Love is not control. Love gives ultimate freedom. Love and freedom are two strands of the same licorice, all twirled together in perfect goodness. Love does not give a bit while it hurts a lot. Love does not take, then take some more while offering a crumb of hope. Love is extravagant and healing in its generosity. It has been a challenge for me to grasp this. And even more of a challenge to teach this to my children. But, this is how Jesus is and how He behaved when He walked this earth. Never controlling; never twisted. On the contrary . . . offering freedom to the captives then and now.

64 Comments

  1. Bethany

    P&P loved to run my eldest son though a dialog like the one you described. Is was worse though (if there can be a better or worse) it went like this:
    P&P-who loves you more Daddy or Mommy?
    Son- Daddy
    P&P- who loves you more Daddy or Grandma?
    Son-Daddy
    P&P- who loves you more Daddy or Grandpa?
    Son- Daddy
    P&P- That’s right E Daddy loves you best!
    Trying to teach a boy who grew up with this what love is, is not an easy task. All I can do is keep him away from that monster and show him what real love is.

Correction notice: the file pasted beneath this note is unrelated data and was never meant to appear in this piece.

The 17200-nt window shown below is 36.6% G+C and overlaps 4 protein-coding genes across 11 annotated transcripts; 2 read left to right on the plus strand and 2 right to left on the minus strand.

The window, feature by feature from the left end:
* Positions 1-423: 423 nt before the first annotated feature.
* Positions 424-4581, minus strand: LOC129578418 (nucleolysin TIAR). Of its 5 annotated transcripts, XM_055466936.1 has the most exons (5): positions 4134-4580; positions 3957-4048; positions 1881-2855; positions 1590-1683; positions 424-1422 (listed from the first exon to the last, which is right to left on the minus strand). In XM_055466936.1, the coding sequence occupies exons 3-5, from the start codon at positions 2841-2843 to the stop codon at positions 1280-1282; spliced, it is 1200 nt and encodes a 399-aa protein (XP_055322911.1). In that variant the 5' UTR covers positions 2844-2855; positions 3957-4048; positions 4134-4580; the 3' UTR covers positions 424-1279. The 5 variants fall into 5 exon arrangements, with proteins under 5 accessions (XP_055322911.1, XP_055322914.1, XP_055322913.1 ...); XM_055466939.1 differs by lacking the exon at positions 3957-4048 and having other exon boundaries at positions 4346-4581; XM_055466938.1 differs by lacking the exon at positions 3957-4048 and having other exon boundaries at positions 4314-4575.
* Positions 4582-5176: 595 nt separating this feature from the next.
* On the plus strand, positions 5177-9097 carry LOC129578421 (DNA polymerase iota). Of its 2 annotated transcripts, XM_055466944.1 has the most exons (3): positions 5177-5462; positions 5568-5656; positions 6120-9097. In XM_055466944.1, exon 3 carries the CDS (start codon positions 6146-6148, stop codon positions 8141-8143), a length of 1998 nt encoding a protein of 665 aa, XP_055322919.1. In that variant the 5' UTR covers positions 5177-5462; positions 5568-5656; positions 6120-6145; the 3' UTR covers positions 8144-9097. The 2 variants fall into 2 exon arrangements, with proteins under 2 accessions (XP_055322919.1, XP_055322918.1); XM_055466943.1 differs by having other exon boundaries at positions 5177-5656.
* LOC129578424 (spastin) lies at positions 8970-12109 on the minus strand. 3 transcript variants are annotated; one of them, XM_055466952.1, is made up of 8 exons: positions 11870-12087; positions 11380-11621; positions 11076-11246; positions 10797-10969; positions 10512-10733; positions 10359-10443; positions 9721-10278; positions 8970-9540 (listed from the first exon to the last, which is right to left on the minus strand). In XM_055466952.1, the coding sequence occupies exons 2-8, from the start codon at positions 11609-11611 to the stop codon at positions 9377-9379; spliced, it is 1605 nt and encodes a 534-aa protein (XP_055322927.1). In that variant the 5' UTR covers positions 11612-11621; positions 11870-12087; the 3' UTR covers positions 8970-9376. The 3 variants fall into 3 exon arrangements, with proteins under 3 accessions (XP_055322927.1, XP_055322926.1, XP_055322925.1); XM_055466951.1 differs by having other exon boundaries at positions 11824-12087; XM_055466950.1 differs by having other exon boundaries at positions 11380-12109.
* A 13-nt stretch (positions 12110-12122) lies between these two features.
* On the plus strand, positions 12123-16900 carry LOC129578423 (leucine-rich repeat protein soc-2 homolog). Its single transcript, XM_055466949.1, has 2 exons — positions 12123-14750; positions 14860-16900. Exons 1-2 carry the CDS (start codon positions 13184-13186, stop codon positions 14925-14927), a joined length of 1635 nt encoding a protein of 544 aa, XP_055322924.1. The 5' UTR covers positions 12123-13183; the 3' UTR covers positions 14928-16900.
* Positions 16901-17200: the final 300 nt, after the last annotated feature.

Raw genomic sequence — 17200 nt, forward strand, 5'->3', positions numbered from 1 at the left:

• Barnabasintraining

      Oh that is just awful. :(

    • Memphis Rayne

      Yes Bethany I understand…..I would lay down my life for my son, as would we all. The MIW would kill to make sure my son thought like him. My biggest fear in my entire life is that the MIW would be alone with my son. The MIW is absolutely entitled to his legacy of malice and destruction! the MIW would literally murder to have his thinking live on through what he views as HIS “”seed”” if my son were to NOT think like him, then in the mind of the MIW and I am quoting “”His Mother has destroyed MY seed!!!” This is the same person that would tell my children that “”your Mother does not love you!!”” and it came out because I had forgotten to give them a napkin at the dinner table. Theres the solid proof!!!

      Seriously, who else wants to vomitt?
      Im so glad that I see this for what it truly is, EVIL.

      • MeganC

        Memphis — All the more reason your leaving your abuser is so very admirable. You chose not to allow that legacy to continue. I get that. And I watched my ex FIL talk that way to my ex . . . “NO ONE loves you more than your parents” (abuse, abuse, abuse) “You will NEVER have anyone love you like me” (abuse, abuse, abuse) and my ex was well on his way to doing the same things to the children. When I left, I was not just choosing to leave out of conviction that I was not created to be used and abused . . . I had the fact on my mind that, if I leave, I was breaking the cycle for the sake of the children. It has taken a LOT of deprogramming (and continues to). My one regret is that I didn’t leave sooner, as there is much more work to do with the older two. :(